This post is part of our Non Sequitur Fridays series, which will feature a different Wistian's take on a non-Wistia-related topic each week. It's like our "employee of the month" but less "of the month"-y. Anders Chen is an engineer at Wistia. This is his first Non Sequitur!
It wasn't too long ago since I was a college student, desperate for cash. I was fortunate to have 3 part-time jobs that had generally flexible hours during the academic school year. Nonetheless, several frugal habits came out of that experience that still influence the way I spend money today.
1. Buying used technology items
When it comes to gadgets (e.g. cellphone or a laptop), depreciation can work in your favor. It's a lot like used vehicles. Laptops that are 1-2 years out from their original release year can be anywhere between 30-70% of the original manufacturer suggested retail price (MSRP). Macbooks tend to occupy the higher end of the spectrum, but if you're like me, owning a personal Macbook is like telling yourself that you're going to buy a used Tesla Model S someday—it's simply not happening.
My current phone.
The last laptop I owned (and retired/sold back on eBay this year) was a Lenovo Thinkpad E420s (MSRP: $700+) that I had acquired for $300 in 2013. I'm currently using a Dell Latitude E6440 that I got second-hand off eBay for $399, while new ones of similar specs go for $1,100.
One day, one of my friends starting messaging me on Hangouts, telling me how he got the new Samsung Galaxy S3 and how awesome its unmemorable gimmicks were. He was quite hyped about it, and it would be roughly a year later that I would get up in his face about how I got a "pre-owned" Samsung Galaxy S2 (for $50).
It was only this year that I grudgingly retired the Galaxy S2 due to the fact that Sprint was in the process of deactivating the WiMax LTE signal in favor for their new LTE network.
I currently use a Motorola G (GSM), bought for $60, that was released in 2013.
2. Internet sharing
In most cities that don't have the blessings of Google Fiber, standalone internet packages are not cheap. Near-mandatory equipment rentals and additional service fees can rack up very easily and cause internet to easily cost $40-80/ month, depending on your tolerance for pain. One could easily split the cost up by sharing a wireless point with a neighbor to reduce costs significantly.
It was my second summer in Indianapolis and I was working as an intern in one of the big local tech startups. At the time, Indianapolis had some interesting internet service provider zoning agreements, which meant that you only had 2 (realistic) providers to choose from at any point in the city. What made things worse was that both local providers wanted 1-year commitments to get internet service at the promotional rates.
When I finished talking to AT&T and BrightHouse, their cheapest standalone plans were going to cost me roughly $45 or $70 a month respectively for their lowest advertised speeds.
"Something had to be done," I thought. I started knocking on my neighbors' doors asking whether they would be willing to share their wireless connection with me if I offered to pay a designated amount.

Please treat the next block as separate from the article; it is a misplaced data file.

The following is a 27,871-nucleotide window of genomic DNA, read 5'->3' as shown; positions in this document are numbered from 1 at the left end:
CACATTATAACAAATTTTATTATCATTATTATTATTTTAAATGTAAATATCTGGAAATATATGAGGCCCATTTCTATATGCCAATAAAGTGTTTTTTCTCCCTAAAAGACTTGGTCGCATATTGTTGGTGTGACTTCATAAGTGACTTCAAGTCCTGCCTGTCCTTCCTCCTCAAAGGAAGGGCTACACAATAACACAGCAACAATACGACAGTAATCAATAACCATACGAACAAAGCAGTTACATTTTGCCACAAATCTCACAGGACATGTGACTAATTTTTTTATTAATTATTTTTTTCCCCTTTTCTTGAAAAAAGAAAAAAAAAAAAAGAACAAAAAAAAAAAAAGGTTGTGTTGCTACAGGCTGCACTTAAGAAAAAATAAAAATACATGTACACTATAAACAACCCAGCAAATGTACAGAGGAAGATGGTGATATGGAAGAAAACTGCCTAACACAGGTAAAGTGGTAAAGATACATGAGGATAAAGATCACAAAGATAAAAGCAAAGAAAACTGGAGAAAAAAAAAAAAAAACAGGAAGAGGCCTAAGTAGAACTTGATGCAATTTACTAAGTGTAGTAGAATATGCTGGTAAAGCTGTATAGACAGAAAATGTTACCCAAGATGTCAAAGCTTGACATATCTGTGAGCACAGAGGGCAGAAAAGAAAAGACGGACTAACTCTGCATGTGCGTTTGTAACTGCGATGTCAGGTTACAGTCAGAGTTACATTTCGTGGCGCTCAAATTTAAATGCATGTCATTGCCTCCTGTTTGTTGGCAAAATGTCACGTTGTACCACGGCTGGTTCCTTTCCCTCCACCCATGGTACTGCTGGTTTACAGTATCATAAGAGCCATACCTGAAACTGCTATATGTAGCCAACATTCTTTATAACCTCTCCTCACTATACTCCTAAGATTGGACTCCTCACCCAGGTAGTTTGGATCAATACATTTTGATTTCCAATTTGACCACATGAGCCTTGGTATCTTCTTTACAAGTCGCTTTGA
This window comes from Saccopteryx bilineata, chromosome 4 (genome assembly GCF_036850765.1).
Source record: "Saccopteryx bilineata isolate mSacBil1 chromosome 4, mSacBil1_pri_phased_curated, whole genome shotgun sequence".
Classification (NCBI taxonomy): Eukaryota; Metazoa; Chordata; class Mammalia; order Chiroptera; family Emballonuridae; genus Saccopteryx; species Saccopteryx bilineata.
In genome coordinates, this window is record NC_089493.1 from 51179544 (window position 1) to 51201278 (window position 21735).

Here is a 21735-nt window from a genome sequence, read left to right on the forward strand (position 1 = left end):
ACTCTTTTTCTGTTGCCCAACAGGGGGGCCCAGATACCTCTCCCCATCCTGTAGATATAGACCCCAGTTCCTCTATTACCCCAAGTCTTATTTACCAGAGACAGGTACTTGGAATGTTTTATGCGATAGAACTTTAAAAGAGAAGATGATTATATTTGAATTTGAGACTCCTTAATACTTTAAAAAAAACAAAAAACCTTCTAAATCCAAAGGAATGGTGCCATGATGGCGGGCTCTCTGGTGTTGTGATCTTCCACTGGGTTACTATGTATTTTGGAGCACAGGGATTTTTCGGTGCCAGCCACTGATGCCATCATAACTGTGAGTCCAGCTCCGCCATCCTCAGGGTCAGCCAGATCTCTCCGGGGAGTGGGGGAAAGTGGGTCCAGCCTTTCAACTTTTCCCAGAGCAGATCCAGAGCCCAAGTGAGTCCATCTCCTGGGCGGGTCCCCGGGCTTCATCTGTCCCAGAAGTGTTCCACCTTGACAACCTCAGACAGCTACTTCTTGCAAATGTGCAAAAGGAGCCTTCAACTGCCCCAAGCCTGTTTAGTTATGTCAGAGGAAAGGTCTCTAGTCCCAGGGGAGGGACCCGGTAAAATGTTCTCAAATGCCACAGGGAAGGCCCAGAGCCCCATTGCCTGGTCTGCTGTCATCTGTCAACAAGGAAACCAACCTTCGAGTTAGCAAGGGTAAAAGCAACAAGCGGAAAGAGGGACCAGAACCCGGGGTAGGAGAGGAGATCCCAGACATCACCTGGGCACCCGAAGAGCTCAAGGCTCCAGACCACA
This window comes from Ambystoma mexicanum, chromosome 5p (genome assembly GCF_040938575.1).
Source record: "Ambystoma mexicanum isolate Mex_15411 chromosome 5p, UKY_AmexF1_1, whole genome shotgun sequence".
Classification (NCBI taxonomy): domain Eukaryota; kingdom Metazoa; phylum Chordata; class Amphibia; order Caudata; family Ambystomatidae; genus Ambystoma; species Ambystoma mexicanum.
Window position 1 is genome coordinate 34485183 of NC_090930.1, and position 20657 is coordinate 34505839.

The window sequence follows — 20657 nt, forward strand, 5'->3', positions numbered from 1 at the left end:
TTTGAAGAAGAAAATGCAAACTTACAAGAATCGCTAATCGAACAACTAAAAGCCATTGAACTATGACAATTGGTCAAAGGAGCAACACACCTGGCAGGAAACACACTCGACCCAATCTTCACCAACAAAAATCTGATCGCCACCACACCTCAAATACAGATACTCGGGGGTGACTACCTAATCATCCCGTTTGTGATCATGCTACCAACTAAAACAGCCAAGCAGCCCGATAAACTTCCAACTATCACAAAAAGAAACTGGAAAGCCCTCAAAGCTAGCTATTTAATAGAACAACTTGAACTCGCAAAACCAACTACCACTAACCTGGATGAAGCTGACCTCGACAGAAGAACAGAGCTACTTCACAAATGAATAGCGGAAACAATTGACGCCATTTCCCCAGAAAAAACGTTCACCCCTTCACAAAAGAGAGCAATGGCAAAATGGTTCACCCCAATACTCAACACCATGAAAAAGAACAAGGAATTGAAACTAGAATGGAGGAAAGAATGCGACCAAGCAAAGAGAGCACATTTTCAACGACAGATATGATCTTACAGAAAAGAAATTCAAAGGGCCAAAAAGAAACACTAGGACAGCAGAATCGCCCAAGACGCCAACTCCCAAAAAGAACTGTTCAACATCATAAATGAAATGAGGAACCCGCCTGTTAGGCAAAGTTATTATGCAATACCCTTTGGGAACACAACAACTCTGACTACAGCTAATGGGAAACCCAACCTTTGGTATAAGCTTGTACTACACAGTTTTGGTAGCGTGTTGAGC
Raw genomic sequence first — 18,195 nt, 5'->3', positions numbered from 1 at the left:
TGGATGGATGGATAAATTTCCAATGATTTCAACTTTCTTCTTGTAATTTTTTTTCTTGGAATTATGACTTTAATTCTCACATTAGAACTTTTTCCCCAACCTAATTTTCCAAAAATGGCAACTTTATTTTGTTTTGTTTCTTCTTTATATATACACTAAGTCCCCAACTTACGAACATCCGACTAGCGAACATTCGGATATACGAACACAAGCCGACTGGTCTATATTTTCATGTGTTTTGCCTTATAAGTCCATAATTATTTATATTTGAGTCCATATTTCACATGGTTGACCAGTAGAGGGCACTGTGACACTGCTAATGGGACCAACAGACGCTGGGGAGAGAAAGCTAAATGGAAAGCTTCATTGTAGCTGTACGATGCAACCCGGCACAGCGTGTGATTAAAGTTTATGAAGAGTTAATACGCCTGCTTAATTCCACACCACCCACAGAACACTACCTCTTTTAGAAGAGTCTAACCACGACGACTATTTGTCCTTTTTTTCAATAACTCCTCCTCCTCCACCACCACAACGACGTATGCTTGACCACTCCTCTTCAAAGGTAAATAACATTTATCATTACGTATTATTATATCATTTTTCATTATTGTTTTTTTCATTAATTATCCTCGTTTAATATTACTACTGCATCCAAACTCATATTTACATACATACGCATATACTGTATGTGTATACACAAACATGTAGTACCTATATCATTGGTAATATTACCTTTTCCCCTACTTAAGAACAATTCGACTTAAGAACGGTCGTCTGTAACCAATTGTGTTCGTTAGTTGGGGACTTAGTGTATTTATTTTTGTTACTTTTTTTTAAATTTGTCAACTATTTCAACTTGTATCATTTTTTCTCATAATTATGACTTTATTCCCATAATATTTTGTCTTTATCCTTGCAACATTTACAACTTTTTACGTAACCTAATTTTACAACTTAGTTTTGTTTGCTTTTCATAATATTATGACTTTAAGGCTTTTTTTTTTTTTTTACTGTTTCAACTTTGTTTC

At first, I was paying $20/month to a fellow neighbor to have access to their wireless point. Later on, as I kept asking around, someone ended up letting me use their connection without cost for the several months I was interning. Your mileage may vary—I had the luck of being in a large condo building at the time.
Now, internet is included in the rent that I pay (and I share it with 3 others).
3. Cutting my own hair
Haircuts can cost anywhere between a meal at McDonalds or Fogo de Chao.
My mother had cut my hair growing up, so I never really paid for any of my haircuts back then. Going off to college, I was away from home and I had started letting my hair grow out at first. It was in no time that I looked like I had come out from the 1980s mid-way through my freshman year.
As summer rolled around, the hair was becoming more of an annoyance and less of a fashion statement. A friend of mine told me about how he started cutting his own hair with a Wahl haircut kit and how it worked well for him. Per his recommendation, I ordered a kit off Amazon and started doing my own haircuts from that day forward. My own haircuts certainly aren't perfect like the pros, but it gets the job done.
Check out that timeless artistry.
4. Buying household items from Craigslist or Goodwill
You would be surprised at what you can find for cheap on Craigslist or Goodwill. Craigslist, in particular, works well with the moving in/out seasons in Boston when everyone is trying to get rid of excess stuff. Goodwill (depending on location) occasionally has decent furniture along with other items, such as kitchen appliances and silverware, at a bargain.
Goodwill finds (back in Indy when I moved in during the summer of 2012):
- Kitchenware (4 different sized plates and 2 sets of silverware) - $3
- Compact computer desk (with drawers) - $20
- Desk Chair - $6
Similarly—with my recent move in Boston:
- IKEA Desk - $20; (Store Price: $36 after tax/shipping)
- IKEA Leather Chair - $8; (Store Price: $44 after tax/shipping)
It's been a fun and cost-effective journey so far. The frugal lifestyle is usually thought of as demanding and possibly very depriving—for one to stay the course. However, even as frugal as I am, I still partake in a luxury or two (namely travel and food), as it helps strike a well-needed balance in my own life.
What's the most you've ever done to save up money?